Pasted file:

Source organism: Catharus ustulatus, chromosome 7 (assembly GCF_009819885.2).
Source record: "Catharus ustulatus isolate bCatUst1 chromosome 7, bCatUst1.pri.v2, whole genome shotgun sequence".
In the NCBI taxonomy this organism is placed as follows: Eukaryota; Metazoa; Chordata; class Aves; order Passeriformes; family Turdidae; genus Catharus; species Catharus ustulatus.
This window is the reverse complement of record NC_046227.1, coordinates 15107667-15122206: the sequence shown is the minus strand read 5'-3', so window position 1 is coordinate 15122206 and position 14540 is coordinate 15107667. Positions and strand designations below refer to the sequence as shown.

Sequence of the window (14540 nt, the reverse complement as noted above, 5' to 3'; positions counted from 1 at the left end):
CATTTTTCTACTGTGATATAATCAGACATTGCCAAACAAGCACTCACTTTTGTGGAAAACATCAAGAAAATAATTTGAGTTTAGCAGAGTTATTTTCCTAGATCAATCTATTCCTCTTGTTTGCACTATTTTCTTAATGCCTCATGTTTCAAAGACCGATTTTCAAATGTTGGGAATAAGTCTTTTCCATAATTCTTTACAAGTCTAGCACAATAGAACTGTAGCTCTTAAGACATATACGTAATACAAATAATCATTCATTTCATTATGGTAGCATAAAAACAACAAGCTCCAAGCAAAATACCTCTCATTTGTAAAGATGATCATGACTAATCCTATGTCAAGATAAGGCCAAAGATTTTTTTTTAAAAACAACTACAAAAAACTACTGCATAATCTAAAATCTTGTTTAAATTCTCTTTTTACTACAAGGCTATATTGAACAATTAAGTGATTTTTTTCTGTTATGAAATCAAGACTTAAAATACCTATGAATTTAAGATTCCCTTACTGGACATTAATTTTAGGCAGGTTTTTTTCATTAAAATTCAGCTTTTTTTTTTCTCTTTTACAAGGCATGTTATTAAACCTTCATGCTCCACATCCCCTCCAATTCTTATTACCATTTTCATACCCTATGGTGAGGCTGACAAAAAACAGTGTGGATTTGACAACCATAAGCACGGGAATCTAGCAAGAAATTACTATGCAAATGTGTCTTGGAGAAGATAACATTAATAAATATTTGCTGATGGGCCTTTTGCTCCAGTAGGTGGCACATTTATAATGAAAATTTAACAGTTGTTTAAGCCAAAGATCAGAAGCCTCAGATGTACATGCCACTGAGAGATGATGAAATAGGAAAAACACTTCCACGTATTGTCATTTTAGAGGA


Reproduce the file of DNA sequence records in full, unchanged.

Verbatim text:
Source organism: Catharus ustulatus, chromosome 7 (assembly GCF_009819885.2).
Source record: "Catharus ustulatus isolate bCatUst1 chromosome 7, bCatUst1.pri.v2, whole genome shotgun sequence".
In the NCBI taxonomy this organism is placed as follows: Eukaryota; Metazoa; Chordata; class Aves; order Passeriformes; family Turdidae; genus Catharus; species Catharus ustulatus.
This window is the reverse complement of record NC_046227.1, coordinates 15107667-15122206: the sequence shown is the minus strand read 5'-3', so window position 1 is coordinate 15122206 and position 14540 is coordinate 15107667. Positions and strand designations below refer to the sequence as shown.

Sequence of the window (14540 nt, the reverse complement as noted above, 5' to 3'; positions counted from 1 at the left end):
CATTTTTCTACTGTGATATAATCAGACATTGCCAAACAAGCACTCACTTTTGTGGAAAACATCAAGAAAATAATTTGAGTTTAGCAGAGTTATTTTCCTAGATCAATCTATTCCTCTTGTTTGCACTATTTTCTTAATGCCTCATGTTTCAAAGACCGATTTTCAAATGTTGGGAATAAGTCTTTTCCATAATTCTTTACAAGTCTAGCACAATAGAACTGTAGCTCTTAAGACATATACGTAATACAAATAATCATTCATTTCATTATGGTAGCATAAAAACAACAAGCTCCAAGCAAAATACCTCTCATTTGTAAAGATGATCATGACTAATCCTATGTCAAGATAAGGCCAAAGATTTTTTTTTAAAAACAACTACAAAAAACTACTGCATAATCTAAAATCTTGTTTAAATTCTCTTTTTACTACAAGGCTATATTGAACAATTAAGTGATTTTTTTCTGTTATGAAATCAAGACTTAAAATACCTATGAATTTAAGATTCCCTTACTGGACATTAATTTTAGGCAGGTTTTTTTCATTAAAATTCAGCTTTTTTTTTTCTCTTTTACAAGGCATGTTATTAAACCTTCATGCTCCACATCCCCTCCAATTCTTATTACCATTTTCATACCCTATGGTGAGGCTGACAAAAAACAGTGTGGATTTGACAACCATAAGCACGGGAATCTAGCAAGAAATTACTATGCAAATGTGTCTTGGAGAAGATAACATTAATAAATATTTGCTGATGGGCCTTTTGCTCCAGTAGGTGGCACATTTATAATGAAAATTTAACAGTTGTTTAAGCCAAAGATCAGAAGCCTCAGATGTACATGCCACTGAGAGATGATGAAATAGGAAAAACACTTCCACGTATTGTCATTTTAGAGGA